Will Your Business Recover From Disaster?

Written by on September 2, 2014 in CSR, Non-Profit - No comments

Disaster earthquake The massive 6.0 earthquake in San Francisco on Sunday is another reminder that Mother Nature doesn’t play by the rules, so we’d all better be prepared for the unexpected.  If disaster struck five seconds from now, are you ready?  Are your employees?

You should be.  According to the Federal Emergency Management Agency (FEMA), more than 40% of businesses never reopen after a disaster, and for those that do, only 29% were still operating after two years.  And guess what likely becomes of those that lost their information technology for nine days or more after a disaster?  Bankruptcy within a year.

As it happens, September is National Preparedness Month, so the timing is perfect for company leaders, corporate philanthropy managers and individuals everywhere to examine their awareness and plans to handle the full range of disasters, whether natural or man-made.

Throughout September, the FEMA is sponsoring National Preparedness Month to educate the public about how to prepare for emergencies, including natural disasters, mass casualties, biological and chemical threats, radiation emergencies, and terrorist attacks.  which features activities across the country to promote emergency preparedness.  More than 3,000 organizations – national, regional, and local public and private organizations – are supporting emergency preparedness efforts and encouraging all Americans to take action.

During September, emergency preparedness will focus on four key areas:

  • Home and family preparedness, including pets, older Americans, and individuals with disabilities and special needs (ready.gov)
  • Back-to-school (Ready Kids)
  • Business preparedness (Ready Business)
  • Preparación en Español (Listo America)

For businesses, FEMA suggests preparing for the myriad disasters that they could face, including:

Natural hazards

  • Floods
  • Hurricanes
  • Tornadoes
  • Earthquakes
  • Widespread serious illnesses such as the H1N1 flu virus pandemic

Human-caused hazards

  • Accidents
  • Acts of violence by people
  • Acts of terrorism

Technology-related hazards

  • Failure or malfunction os systems, equipment or software

How does rigorous disaster planning pay off?  Take the example of Morgan Stanley.  In 1993, when terrorists first attacked the World Trade Center, Morgan Stanley wasn’t satisfied with the four hours that it took to evacuate its employees.  The company developed a multi-faceted emergency plan and practiced the plan frequently.  This ended up paying off when terrorists struck again on September 11, 2001.  Immediately after the attacks, Morgan Stanley employees were ordered to evacuate the towers and did so in 45 minutes.  The company also offered grief counseling to its employees, increased its security presence, and used effective communication strategies to provide timely information to management and employees, investors and clients, and regulators and the media.  While 12 of its people did perish in the disaster, many more could have died had Morgan Stanley not had a solid disaster plan in place that it practiced frequently.

FEMA’s website offers plentiful tools directed specifically towards businesses to help them prepare for all of the hazards they might face.  The recommendation is to follow five steps of a preparedness plan:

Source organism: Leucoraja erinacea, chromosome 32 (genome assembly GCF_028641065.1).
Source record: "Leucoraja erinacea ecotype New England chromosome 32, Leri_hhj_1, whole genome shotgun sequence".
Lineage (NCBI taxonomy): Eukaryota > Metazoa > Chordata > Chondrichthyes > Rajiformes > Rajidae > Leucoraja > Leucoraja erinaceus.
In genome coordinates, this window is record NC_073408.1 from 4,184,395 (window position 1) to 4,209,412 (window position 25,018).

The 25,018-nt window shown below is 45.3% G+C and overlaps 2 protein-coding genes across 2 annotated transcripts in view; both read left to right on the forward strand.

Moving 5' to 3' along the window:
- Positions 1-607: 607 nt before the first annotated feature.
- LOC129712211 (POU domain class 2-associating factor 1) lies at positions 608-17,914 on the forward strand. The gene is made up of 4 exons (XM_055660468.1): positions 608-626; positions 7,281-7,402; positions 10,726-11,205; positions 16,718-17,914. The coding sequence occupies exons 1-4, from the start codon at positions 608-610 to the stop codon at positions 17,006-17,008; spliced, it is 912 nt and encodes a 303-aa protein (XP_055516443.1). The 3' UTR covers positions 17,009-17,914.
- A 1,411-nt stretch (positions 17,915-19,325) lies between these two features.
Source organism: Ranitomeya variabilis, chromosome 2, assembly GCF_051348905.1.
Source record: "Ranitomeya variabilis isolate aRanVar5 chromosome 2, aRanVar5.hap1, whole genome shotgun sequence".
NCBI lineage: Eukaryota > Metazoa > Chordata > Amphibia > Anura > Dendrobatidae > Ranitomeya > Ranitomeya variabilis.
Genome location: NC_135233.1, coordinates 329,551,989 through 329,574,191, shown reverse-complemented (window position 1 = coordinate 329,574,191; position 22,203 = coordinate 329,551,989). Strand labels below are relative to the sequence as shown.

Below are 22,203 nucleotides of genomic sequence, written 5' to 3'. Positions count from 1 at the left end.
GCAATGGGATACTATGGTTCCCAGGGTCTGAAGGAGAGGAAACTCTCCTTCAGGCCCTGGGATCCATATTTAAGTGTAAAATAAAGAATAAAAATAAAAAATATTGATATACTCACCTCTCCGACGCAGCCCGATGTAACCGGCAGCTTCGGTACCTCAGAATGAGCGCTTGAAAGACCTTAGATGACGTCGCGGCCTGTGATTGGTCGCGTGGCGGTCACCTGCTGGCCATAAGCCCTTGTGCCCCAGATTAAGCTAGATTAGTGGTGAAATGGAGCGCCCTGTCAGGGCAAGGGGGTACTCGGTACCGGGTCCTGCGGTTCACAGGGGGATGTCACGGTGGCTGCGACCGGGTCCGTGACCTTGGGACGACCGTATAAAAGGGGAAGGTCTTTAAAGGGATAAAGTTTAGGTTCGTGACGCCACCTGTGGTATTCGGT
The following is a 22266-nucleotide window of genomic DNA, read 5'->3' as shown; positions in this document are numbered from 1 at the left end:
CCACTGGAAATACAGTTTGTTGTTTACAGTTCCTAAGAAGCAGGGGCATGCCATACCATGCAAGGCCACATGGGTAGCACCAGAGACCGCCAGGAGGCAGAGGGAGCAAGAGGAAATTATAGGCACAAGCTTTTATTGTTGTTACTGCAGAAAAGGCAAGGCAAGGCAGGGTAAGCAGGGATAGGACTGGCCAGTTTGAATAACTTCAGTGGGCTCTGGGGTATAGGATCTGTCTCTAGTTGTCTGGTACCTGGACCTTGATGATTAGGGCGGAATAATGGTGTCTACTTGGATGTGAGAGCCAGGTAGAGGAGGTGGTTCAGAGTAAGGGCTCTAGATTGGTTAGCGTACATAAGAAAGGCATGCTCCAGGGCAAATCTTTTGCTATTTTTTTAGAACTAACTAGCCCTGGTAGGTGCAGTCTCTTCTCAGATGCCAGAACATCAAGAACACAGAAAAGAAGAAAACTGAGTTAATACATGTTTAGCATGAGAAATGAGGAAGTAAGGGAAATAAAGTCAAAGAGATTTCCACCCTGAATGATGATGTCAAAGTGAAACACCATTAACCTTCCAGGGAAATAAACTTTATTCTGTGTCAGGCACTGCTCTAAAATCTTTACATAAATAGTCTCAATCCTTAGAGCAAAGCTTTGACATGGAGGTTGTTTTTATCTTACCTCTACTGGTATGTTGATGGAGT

• Program Management
    • Organize, develop and administer your preparedness program
    • Identify regulations that establish minimum requirements for your program
  • Planning
    • Gather information about hazards and assess risks
    • Conduct a business impact analysis (BIA)
    • Examine ways to prevent hazards and reduce risks
  • Implementation  – Write a preparedness plan addressing:
    • Resource management
    • Emergency response
    • Crisis communications
    • Business continuity
    • Information technology
    • Employee assistance
    • Incident management
    • Training
  • Testing and Exercises
    • Test and evaluate your plan
    • Define different types of exercises
    • Learn how to conduct exercises
    • Use exercise results to evaluate the effectiveness of the plan
  • Program Improvement
    • Identify when the preparedness program needs to be reviewed
    • Discover methods to evaluate the preparedness program
    • Utilize the review to make necessary changes and plan improvement

Of course disaster preparedness doesn’t begin and end within the four walls of a business.  For the general public the Center for Disease Control and Prevention has worked with the American Red Cross to answer basic questions about preparing for unexpected events, including:

The CDC strongly recommends taking four basic steps in order to be prepared for emergencies:

In your personal life and business life, it’s vital that you’re prepared for the worst.  At Causecast, we deploy disaster relief campaigns to help businesses demonstrate compassionate leadership after disaster strikes.  If everyone was rigorous about disaster planning, relief efforts would go much further.

If your company would like to launch a disaster preparedness campaign in conjunction with National Preparedness Month, please contact us.

Ryan Scott

Ryan Scott is a technology entrepreneur who founded Causecast in 2007, driven to help companies harness their power to do good. Through Causecast’s work in developing public service campaigns for leading brands, Scott observed how even the most socially responsible businesses typically under-utilize their best cause advocates; their employees. In researching this phenomenon he discovered that most of the technology to manage employee volunteering and corporate philanthropy was created in the previous century and was struggling to work at the scale that we need to move the needle on the social issues we face.

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